White House economic adviser Larry Kudlow said Treasury Secretary Steven 
Mnuchin still plans to attend a previously scheduled Saudi conference this week 
to address terrorist financing, but those plans could change as the 
investigation progresses.

   CNN reported that the Saudis were going to admit the killing had occurred 
but deny the king or crown prince had ordered it. The New York Times reported 
that the Saudi royal court would soon put out a narrative that an official 
within the kingdom's intelligence services --- who happened to be a friend of 
Prince Mohammed --- had carried out the killing. According to that narrative, 
the crown prince had approved an interrogation or rendition of Khashoggi back 
to Saudi Arabia, but the intelligence official was tragically incompetent as he 
eagerly sought to prove himself. Both reports cited anonymous people said to be 
familiar with the Saudi plans.

   Trump said he could not confirm such reports. "I've heard that report but 
nobody's knows if it's an official report. So far it's just the rumor, the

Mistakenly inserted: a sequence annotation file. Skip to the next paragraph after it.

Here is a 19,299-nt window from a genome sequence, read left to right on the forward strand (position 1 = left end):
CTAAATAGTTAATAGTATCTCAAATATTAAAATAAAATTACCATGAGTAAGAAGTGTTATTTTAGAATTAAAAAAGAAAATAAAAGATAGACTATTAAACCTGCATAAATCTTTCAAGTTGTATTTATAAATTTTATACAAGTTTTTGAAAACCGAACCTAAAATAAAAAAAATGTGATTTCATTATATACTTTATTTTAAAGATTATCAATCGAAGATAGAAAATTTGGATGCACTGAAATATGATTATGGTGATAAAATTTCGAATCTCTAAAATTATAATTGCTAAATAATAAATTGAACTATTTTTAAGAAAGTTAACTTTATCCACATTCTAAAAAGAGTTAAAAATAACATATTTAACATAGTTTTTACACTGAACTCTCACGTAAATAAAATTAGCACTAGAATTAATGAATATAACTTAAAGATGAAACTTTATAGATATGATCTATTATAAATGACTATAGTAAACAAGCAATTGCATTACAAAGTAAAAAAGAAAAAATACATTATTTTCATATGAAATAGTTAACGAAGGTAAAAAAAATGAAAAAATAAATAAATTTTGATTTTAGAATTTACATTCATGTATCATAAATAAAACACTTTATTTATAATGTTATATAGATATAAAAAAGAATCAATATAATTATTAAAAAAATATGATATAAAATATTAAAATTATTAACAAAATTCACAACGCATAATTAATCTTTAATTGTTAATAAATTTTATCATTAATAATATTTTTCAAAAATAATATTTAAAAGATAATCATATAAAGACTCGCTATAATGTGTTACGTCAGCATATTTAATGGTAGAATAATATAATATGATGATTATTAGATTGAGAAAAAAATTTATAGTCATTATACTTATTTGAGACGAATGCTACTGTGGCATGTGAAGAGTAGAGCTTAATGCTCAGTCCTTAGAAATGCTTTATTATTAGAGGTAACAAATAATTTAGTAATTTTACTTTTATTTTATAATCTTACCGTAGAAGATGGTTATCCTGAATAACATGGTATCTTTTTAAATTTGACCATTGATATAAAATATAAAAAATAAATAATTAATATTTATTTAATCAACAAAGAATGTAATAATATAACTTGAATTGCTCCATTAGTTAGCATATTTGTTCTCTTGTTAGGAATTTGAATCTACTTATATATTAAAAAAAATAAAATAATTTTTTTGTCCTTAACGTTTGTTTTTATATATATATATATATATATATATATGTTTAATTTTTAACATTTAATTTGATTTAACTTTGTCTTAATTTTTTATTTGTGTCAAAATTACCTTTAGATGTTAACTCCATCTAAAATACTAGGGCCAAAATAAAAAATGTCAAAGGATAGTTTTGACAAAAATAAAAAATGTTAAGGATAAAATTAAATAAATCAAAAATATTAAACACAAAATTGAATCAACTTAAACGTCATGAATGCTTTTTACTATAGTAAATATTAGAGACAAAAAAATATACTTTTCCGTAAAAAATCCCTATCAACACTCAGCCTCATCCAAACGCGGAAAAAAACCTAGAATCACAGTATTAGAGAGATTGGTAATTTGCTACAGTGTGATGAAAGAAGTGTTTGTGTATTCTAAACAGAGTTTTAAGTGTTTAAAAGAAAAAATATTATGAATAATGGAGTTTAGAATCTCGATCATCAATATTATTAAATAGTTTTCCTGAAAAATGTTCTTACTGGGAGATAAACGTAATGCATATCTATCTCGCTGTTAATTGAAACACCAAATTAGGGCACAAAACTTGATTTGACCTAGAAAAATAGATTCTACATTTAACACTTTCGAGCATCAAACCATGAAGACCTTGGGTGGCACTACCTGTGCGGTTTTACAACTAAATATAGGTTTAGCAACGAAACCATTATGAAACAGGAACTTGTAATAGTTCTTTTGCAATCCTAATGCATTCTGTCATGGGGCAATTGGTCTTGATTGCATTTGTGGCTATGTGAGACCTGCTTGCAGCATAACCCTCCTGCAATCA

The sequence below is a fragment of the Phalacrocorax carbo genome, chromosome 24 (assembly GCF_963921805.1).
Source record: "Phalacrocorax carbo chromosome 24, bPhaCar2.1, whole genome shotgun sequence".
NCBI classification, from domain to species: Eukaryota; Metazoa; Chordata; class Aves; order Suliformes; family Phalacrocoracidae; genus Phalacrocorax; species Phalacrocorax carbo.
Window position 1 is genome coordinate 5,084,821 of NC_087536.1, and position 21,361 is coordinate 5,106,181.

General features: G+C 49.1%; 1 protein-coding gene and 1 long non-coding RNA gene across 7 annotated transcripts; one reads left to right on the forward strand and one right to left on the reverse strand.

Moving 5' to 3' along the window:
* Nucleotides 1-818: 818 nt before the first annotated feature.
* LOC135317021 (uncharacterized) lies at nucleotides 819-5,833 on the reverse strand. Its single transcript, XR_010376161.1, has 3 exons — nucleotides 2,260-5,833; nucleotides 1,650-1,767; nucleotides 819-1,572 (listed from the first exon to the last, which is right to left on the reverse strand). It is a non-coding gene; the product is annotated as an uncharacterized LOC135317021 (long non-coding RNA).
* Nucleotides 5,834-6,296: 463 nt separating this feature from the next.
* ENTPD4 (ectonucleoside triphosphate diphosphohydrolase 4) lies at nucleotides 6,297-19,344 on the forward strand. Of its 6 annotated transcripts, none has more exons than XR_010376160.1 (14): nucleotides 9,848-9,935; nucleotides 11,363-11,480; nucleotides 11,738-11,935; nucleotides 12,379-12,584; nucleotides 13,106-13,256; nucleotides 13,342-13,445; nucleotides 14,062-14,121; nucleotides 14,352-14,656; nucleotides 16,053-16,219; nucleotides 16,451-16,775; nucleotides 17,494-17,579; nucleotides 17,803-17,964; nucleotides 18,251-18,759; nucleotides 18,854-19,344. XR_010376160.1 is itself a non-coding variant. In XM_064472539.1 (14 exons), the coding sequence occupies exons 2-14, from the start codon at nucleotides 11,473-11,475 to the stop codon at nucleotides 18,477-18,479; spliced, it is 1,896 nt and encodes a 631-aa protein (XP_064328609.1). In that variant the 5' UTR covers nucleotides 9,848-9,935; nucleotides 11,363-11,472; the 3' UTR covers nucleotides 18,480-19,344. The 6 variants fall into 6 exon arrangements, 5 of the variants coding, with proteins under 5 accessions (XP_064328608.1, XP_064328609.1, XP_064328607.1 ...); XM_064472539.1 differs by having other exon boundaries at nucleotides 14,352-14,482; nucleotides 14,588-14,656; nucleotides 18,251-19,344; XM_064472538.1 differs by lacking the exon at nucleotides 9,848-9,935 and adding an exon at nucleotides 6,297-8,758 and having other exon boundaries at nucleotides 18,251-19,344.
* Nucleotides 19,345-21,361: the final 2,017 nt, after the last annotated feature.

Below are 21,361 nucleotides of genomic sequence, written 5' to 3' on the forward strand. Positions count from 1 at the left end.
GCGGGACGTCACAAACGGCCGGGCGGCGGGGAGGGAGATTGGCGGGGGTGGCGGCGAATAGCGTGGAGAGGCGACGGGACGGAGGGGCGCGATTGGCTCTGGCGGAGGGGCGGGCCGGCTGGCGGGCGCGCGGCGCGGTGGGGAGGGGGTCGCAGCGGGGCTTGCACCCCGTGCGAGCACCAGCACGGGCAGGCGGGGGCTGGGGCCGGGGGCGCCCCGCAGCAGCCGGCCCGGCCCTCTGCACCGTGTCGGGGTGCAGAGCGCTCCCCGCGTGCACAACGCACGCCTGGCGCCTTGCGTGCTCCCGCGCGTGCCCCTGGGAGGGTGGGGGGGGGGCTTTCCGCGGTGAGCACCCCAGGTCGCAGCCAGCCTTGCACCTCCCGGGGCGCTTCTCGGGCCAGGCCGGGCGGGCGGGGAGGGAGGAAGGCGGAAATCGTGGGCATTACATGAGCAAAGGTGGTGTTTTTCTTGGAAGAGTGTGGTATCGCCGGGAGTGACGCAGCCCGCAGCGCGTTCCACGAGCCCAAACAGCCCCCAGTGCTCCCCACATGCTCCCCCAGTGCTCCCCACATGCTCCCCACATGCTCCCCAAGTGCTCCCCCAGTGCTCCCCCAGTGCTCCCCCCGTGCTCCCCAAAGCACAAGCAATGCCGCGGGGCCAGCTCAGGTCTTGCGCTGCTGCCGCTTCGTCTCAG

rumor of a report coming out," he said.

   Turkey has wanted to search the consulate for days. Permission apparently 
came after a late Sunday night call between King Salman and Turkish President 
Recep Tayyip Erdogan. In statements after the call, both praised the creation 
of a joint Saudi-Turkish probe.

   The Turkish inspection team included a prosecutor, a deputy prosecutor, 
anti-terror police and forensic experts, the state-run Anadolu news agency 
reported. Certain areas of the consulate were to remain off-limits, although 
officials would be able to inspect surveillance cameras, Turkish media reported.

   The furor over Khashoggi has dealt a serious setback to Prince Mohammed's 
aggressive pitch for the kingdom as a destination for foreign investment. 
Several business leaders and media outlets have backed out of the upcoming 
investment conference in Riyadh, called the Future Investment Initiative.

   They include the CEO of Uber, a company in which Saudi Arabia has invested 
billions of dollars; billionaire Richard Branson; JPMorgan Chase & Co. Chief 
Executive Jamie Dimon and Ford Motor Co. Executive Chairman Bill Ford.


(KA)